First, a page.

Likewise, acceptance on the part of men and women of their particular sex is what allows for self-transcendence and real communion with others. Concerning this, John Paul II noted: “There is a deep connection between the mystery of creation, as a gift springing from love, and that beatifying “beginning” of the existence of man as male and female, in the whole truth of their body and their sex, which is the pure and simple truth of communion of persons.” (12) What John Paul II essentially meant to underscore is that the sex of each person is a gift that leads to self-transcendent communion. On the other hand, when a person does not view their body as an original and fundamental gift their relations with other persons (divine, angelic or human) will lack the quality of self-sacrificing, self-transcendent (Trinitarian) love. Why? For no other reason than that man must first view his embodiedness as a gift in order to fully and freely give his bodiliness away to an other; this giving away must always be life-giving, either physical or spiritual. In this sense, the body is a sacrament revealing and expressing the deeper communio personarum. (13)
To view one’s sex as the consequence of purely cultural conditioning, or a fortuitous cosmic process, is to become, at least in thought, homosexual, a condition that can neither bear fruit nor be revelatory of a true theological (Trinitarian) communion with others. This anti-Trinitarian approach to the body eliminates all difference, and thus all fruitfulness; it views the body not as a fundamental-given from a God who has made us in his image, but, rather, as a burden that we can manipulate and alter until we achieve our own definition of what it means to be embodied human persons. Contrary to this line of thought, John Paul II grounded the mystery of our body-gift (masculinity and femininity) in the gratuity of God revealed at the beginning of creation: “Right from the beginning, the theology of the body is bound up with the creation of man in the image of God. It becomes, in a way, also the theology of sex or rather the theology of masculinity and femininity, which has its starting point here in Genesis.” (14)
II. The Body Is Nuptial
The body as nuptial is also a key element in John Paul II’s theology of the body. (15) He highlighted the nuptial element of the body in his insightful exegesis of the two creation accounts. According to the first creation account, man was created in “original solitude,” that is, man is a being created for his own sake. Yet, what John Paul II sought to emphasize was the fact that man’s original solitude is a preparation for a communion of persons, communio personarum—and this communion of persons is nuptial. (16) This brought about John Paul II’s concept of an “adequate anthropology,” (17) an approach to understanding man from a Trinitarian perspective, that is, man made in the image of the God who is a communion of persons.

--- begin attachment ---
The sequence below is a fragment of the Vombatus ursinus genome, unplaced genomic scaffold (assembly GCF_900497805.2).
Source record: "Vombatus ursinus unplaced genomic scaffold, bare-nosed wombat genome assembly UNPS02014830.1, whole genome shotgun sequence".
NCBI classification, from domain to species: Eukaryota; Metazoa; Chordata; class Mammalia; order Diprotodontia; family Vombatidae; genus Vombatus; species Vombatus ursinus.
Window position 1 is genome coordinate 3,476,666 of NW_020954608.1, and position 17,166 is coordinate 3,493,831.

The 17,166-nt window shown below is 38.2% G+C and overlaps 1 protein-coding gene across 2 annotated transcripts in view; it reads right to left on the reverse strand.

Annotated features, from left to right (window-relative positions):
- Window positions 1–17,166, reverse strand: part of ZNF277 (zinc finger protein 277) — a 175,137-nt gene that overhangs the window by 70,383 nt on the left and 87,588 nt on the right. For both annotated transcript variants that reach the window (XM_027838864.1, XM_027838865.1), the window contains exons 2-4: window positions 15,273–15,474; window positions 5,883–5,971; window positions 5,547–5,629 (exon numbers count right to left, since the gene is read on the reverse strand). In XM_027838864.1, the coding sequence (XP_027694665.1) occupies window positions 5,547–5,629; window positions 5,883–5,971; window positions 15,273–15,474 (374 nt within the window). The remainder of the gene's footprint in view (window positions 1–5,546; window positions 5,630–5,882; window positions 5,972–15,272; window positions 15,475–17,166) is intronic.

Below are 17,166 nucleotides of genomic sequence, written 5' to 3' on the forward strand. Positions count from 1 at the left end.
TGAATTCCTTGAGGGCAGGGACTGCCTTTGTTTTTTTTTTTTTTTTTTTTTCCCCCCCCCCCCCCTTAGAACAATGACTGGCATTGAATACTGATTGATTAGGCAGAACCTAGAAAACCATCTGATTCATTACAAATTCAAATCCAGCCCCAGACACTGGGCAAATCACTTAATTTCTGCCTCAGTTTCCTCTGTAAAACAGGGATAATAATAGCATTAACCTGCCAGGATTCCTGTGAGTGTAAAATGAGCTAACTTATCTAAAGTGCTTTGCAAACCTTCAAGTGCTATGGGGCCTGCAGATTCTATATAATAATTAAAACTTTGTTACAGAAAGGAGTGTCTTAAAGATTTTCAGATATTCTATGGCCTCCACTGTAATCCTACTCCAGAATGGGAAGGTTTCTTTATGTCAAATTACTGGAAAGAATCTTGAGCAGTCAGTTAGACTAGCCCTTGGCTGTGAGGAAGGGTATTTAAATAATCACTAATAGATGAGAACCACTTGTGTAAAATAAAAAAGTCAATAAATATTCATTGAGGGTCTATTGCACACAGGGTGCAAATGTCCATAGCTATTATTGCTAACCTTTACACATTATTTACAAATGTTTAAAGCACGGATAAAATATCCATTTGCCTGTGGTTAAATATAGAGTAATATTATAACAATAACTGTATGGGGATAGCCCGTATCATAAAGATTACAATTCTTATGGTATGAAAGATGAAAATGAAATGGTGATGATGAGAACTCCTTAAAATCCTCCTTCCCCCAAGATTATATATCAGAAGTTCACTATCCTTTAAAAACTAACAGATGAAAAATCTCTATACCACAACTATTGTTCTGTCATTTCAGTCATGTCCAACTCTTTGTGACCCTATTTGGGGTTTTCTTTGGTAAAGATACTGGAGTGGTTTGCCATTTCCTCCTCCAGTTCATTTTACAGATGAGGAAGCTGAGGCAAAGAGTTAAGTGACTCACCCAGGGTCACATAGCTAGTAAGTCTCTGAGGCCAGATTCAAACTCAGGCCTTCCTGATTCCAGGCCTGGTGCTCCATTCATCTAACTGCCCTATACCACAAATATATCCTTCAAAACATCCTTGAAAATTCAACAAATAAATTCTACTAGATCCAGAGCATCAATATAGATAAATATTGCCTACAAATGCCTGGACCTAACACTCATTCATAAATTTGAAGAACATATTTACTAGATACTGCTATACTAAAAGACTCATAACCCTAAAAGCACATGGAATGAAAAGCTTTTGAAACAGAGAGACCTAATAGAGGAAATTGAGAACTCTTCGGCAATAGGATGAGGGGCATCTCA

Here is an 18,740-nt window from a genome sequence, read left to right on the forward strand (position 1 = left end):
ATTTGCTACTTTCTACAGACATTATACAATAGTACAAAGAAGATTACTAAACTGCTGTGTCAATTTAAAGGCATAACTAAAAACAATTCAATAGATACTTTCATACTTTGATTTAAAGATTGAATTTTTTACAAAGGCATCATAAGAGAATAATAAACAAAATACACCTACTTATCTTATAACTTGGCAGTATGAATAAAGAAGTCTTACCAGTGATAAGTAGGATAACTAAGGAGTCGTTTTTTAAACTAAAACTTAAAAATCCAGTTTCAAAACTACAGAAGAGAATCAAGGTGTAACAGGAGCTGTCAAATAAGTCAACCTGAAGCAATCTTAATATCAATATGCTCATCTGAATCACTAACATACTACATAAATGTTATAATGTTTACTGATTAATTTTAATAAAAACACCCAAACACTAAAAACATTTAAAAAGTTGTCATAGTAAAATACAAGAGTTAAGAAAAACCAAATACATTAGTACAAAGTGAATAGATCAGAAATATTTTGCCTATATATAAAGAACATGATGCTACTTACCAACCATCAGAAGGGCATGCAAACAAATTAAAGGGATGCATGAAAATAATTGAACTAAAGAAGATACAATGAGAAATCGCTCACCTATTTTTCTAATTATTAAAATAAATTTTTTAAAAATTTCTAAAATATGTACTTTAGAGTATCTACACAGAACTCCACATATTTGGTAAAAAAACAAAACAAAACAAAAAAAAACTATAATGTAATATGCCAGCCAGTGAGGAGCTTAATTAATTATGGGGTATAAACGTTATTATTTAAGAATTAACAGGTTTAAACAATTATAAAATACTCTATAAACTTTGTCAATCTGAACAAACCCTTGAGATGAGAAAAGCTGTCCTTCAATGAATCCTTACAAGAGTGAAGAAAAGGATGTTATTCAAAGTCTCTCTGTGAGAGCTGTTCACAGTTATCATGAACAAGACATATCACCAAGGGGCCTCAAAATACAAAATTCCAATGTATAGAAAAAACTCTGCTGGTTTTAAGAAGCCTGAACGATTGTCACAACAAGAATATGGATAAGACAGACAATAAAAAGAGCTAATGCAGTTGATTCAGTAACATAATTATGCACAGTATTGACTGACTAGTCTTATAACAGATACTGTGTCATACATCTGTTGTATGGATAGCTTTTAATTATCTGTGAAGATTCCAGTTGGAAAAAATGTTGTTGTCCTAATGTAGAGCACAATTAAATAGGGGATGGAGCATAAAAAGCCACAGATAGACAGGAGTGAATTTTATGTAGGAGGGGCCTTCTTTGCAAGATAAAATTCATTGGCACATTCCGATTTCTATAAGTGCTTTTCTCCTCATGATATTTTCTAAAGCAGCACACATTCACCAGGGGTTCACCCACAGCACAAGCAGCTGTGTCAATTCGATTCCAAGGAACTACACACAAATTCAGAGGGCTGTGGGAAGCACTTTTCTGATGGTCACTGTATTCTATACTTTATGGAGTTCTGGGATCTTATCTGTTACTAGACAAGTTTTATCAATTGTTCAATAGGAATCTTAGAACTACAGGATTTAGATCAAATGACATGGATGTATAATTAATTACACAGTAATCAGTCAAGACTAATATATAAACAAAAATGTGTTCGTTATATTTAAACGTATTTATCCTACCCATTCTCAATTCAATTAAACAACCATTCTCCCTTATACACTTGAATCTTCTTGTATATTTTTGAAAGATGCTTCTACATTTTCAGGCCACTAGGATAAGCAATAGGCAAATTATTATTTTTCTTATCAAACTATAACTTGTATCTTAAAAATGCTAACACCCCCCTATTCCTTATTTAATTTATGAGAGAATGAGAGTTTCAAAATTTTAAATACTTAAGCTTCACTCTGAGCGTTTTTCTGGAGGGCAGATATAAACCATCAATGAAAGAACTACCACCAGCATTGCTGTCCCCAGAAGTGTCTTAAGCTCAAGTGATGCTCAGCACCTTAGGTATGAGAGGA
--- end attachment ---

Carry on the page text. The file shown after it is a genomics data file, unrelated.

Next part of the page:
The Conciliar document Gaudium et Spes, a document which Cardinal Karol Wojtyla had a hand in shaping, gave to the world a profound statement when it declared that: “Man cannot find himself without a complete gift of himself” (GS, 24). What this essentially means is that man was made for communion, and since all human persons have a body, the body becomes the “sacrament” revealing the deeper communion of persons. (18) The body is a sign that conveys the love of the person, and thus every human person is to make of their body a gift to an other; through baptism all Christians make of their body a sacrifice to God (see Rom. 12:1), but each has a particular call as to how to consecrate their body to God, for example, consecrated life, sacramental marriage or consecrated virginity.
The metaphysical and ontological foundations of what John Paul II sought to convey in stating that the body is made for nuptiality, that is, to be given away to an other in self-possessing love, is the Trinitarian God. God, in his essence, is a nuptial God, a divine communio personarum. Since there are three divine persons, each of these persons communicates his all to the other two. Thus, according to John Paul II, the second creation account is a “preparation for understanding the Trinitarian concept of the “image of God.” (19)
III. The Body Is Fruitful
Nuptial love brings forth life. Where there is true love, Trinitarian love, there is always fruit. Man, in his concrete embodiedness, was not created to remain in solitude. On the contrary, due to the Trinitarian imaging, man is called to fecundity through inter-personal communion, thus the divine injunction: “Be fruitful and multiply” (Gen.1:28). Nuptiality reaches its climax through the mutual exchange of love that ultimately results in a third, that is, the fruit of love between two concrete persons.